receive trading representatives of all nations at her very doors. As the oldest city of the colonies, Sydney presents a variety of quaint aspects that differentiate it from all its younger rivals. It is not, for example, laid out on strict mathematical lines, as are all the recent cities of Australasian growth, but rather rejoices in those narrow, irregular thoroughfares that characterise primitive cities of the northern hemisphere. This circumstance necessarily detracts somewhat from its architectural appearance. Nevertheless, the churches, public buildings, and business establishments of Sydney are quite as elegant, as substantial, and as imposing as those of its great rival Melbourne, despite the fact that they cannot be seen to equal advantage. St. Mary's Cathedral, like St. Patrick's, of Melbourne, is an immense, unfinished memorial of Irish Catholic piety, destined one day to be the noblest ecclesiastical edifice in the mother colony of the Australian group. St. Vincent's Hospital, which is under the kind and Christian management of the Sisters of Charity, is perhaps the institution that reflects the highest credit on Catholic Sydney. "Of all our institutions of charity," says the foremost Irish-Australian statesman, the Right Hon. W. B. Dalley, "this is the one of which we have the most reason to be proud. For nearly thirty years it has been silently and unobtrusively doing a great work. It has received during that period tens of thousands of patients suffering from all kinds of diseases, and it has relieved hundreds of thousands of out-patients. Its doors are open to those of all religions or of none. Though served by holy women who have consecrated their lives to the care of the sick and the relief of the suffering, it is supported by the entire community. The Catholic Church has the merit of its foundation, and so far as the nurses are concerned, the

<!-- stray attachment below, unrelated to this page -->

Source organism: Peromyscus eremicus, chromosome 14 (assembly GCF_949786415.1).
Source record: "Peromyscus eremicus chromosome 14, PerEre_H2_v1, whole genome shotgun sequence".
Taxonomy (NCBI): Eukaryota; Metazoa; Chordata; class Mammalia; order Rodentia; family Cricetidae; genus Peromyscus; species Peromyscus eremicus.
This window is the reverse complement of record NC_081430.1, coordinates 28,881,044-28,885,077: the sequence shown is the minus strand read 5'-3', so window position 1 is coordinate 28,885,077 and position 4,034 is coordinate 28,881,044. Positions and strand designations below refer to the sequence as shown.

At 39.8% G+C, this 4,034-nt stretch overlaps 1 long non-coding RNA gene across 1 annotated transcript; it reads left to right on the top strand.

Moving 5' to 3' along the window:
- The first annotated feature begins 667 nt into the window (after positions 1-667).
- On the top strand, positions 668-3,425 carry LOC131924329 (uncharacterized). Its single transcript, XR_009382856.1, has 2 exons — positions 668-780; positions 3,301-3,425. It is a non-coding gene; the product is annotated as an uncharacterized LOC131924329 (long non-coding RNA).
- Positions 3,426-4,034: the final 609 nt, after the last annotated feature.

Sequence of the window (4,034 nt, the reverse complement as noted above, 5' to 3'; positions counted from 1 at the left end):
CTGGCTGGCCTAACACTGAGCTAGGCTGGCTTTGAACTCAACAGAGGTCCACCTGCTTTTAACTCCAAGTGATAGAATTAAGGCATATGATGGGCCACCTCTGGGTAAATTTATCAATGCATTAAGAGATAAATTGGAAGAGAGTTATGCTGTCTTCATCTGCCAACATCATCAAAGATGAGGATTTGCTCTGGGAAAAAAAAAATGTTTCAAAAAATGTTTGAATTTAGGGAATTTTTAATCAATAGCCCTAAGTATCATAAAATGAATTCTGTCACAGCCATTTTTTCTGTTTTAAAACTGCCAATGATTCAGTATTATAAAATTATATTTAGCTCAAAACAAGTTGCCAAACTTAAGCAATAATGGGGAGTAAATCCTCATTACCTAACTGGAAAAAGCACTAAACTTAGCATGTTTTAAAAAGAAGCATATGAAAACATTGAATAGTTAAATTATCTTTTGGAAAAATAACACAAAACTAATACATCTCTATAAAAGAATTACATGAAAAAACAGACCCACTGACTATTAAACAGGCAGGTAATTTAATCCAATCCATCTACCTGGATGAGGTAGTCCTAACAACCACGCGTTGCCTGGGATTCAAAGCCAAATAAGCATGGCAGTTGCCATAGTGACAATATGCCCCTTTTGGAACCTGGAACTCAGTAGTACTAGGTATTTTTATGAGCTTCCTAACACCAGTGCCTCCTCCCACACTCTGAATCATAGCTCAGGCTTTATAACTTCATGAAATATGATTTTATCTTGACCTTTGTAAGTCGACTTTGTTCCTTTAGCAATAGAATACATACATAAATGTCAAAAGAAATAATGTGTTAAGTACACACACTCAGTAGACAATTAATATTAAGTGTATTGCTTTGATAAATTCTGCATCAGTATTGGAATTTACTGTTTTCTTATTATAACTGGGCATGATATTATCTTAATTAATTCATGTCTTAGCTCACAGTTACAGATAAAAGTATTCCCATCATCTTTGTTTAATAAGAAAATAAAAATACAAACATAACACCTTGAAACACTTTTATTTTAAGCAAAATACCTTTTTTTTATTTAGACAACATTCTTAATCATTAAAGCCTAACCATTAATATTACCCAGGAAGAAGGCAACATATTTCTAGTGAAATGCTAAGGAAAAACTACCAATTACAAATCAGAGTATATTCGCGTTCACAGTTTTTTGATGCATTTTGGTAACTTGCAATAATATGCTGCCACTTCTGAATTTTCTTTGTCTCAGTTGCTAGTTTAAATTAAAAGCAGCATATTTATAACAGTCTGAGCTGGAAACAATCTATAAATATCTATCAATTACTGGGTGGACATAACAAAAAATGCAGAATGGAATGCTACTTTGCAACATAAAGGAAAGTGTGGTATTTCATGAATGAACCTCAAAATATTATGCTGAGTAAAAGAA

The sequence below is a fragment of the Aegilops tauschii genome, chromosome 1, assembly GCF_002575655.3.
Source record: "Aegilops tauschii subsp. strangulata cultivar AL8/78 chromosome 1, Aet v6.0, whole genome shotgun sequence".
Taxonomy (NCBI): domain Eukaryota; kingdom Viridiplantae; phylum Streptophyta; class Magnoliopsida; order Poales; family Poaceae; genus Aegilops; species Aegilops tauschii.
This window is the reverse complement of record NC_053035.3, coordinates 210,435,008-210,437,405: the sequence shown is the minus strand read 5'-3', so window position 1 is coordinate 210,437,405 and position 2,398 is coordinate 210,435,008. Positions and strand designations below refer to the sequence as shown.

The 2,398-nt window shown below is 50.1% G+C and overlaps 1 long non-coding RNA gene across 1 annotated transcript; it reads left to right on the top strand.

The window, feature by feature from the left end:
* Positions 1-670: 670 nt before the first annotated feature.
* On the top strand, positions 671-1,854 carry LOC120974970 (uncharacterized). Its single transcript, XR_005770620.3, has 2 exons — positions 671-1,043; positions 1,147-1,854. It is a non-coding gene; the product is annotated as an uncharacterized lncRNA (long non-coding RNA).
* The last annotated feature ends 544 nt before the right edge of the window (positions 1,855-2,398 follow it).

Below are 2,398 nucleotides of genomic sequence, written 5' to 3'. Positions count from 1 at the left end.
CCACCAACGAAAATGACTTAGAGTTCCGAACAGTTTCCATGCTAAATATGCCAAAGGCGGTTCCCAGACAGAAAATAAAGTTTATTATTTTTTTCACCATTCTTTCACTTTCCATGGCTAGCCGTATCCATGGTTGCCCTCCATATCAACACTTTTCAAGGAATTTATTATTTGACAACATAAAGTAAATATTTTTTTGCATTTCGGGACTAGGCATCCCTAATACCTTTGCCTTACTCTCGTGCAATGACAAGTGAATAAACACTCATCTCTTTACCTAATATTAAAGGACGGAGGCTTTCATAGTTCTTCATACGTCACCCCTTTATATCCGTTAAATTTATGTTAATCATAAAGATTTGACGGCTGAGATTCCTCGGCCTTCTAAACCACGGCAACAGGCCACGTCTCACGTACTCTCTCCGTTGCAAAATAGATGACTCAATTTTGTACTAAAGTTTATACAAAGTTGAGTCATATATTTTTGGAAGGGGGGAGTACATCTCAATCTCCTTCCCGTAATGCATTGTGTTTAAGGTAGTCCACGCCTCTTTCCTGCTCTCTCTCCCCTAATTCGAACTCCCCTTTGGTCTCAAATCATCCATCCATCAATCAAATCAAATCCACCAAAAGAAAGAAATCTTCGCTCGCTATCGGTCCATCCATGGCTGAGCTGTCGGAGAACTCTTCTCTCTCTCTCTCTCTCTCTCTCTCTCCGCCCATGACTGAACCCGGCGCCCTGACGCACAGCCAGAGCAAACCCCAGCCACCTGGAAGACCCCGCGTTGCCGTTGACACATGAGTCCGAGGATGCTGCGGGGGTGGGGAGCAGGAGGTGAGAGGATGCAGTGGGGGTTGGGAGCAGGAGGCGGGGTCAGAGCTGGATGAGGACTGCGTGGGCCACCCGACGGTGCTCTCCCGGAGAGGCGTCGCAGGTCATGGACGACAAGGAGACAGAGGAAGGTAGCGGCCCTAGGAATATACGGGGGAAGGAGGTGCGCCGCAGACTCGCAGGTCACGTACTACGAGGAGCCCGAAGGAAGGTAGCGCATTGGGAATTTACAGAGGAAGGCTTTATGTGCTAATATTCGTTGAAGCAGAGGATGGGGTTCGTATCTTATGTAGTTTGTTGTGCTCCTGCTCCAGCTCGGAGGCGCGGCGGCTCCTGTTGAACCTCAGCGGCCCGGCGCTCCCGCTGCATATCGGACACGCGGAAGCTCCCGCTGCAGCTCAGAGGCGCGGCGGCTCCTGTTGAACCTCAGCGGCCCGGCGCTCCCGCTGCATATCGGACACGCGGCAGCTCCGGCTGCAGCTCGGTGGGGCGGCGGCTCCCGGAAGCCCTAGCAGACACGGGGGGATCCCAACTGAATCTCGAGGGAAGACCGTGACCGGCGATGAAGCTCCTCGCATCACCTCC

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THE MOTHER OF THE AUSTRALIAS.